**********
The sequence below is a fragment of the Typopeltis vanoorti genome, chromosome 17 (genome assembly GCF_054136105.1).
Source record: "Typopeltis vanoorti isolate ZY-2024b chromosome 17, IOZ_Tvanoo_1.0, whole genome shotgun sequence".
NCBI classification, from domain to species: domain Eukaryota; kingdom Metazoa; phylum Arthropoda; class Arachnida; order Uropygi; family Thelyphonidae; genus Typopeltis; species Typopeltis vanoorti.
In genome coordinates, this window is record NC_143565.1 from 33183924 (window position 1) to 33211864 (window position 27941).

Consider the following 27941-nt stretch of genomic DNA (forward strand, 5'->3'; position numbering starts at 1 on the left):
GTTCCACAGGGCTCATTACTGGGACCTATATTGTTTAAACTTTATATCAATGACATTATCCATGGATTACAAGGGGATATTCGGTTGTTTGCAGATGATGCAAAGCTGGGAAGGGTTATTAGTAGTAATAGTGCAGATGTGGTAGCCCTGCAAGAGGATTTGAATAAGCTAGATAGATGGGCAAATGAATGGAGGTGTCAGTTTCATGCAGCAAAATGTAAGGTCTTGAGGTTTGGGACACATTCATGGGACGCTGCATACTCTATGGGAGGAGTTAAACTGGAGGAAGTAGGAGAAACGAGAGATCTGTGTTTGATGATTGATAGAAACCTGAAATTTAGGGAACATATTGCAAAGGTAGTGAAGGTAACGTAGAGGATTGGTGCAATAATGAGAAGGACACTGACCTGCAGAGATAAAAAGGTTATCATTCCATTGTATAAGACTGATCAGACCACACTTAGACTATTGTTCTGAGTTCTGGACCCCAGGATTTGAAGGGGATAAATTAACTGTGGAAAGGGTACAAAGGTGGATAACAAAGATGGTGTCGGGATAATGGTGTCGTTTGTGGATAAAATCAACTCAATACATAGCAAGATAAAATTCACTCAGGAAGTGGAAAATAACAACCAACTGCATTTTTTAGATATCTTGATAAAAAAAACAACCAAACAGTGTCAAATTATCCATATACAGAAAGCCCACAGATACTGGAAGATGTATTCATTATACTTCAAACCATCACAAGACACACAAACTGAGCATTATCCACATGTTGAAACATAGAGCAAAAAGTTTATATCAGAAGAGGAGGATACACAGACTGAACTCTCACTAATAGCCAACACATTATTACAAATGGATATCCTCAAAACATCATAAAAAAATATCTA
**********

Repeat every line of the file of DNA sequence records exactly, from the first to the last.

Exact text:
The sequence below is a fragment of the Typopeltis vanoorti genome, chromosome 17 (genome assembly GCF_054136105.1).
Source record: "Typopeltis vanoorti isolate ZY-2024b chromosome 17, IOZ_Tvanoo_1.0, whole genome shotgun sequence".
NCBI classification, from domain to species: domain Eukaryota; kingdom Metazoa; phylum Arthropoda; class Arachnida; order Uropygi; family Thelyphonidae; genus Typopeltis; species Typopeltis vanoorti.
In genome coordinates, this window is record NC_143565.1 from 33183924 (window position 1) to 33211864 (window position 27941).

Consider the following 27941-nt stretch of genomic DNA (forward strand, 5'->3'; position numbering starts at 1 on the left):
GTTCCACAGGGCTCATTACTGGGACCTATATTGTTTAAACTTTATATCAATGACATTATCCATGGATTACAAGGGGATATTCGGTTGTTTGCAGATGATGCAAAGCTGGGAAGGGTTATTAGTAGTAATAGTGCAGATGTGGTAGCCCTGCAAGAGGATTTGAATAAGCTAGATAGATGGGCAAATGAATGGAGGTGTCAGTTTCATGCAGCAAAATGTAAGGTCTTGAGGTTTGGGACACATTCATGGGACGCTGCATACTCTATGGGAGGAGTTAAACTGGAGGAAGTAGGAGAAACGAGAGATCTGTGTTTGATGATTGATAGAAACCTGAAATTTAGGGAACATATTGCAAAGGTAGTGAAGGTAACGTAGAGGATTGGTGCAATAATGAGAAGGACACTGACCTGCAGAGATAAAAAGGTTATCATTCCATTGTATAAGACTGATCAGACCACACTTAGACTATTGTTCTGAGTTCTGGACCCCAGGATTTGAAGGGGATAAATTAACTGTGGAAAGGGTACAAAGGTGGATAACAAAGATGGTGTCGGGATAATGGTGTCGTTTGTGGATAAAATCAACTCAATACATAGCAAGATAAAATTCACTCAGGAAGTGGAAAATAACAACCAACTGCATTTTTTAGATATCTTGATAAAAAAAACAACCAAACAGTGTCAAATTATCCATATACAGAAAGCCCACAGATACTGGAAGATGTATTCATTATACTTCAAACCATCACAAGACACACAAACTGAGCATTATCCACATGTTGAAACATAGAGCAAAAAGTTTATATCAGAAGAGGAGGATACACAGACTGAACTCTCACTAATAGCCAACACATTATTACAAATGGATATCCTCAAAACATCATAAAAAAATATCTA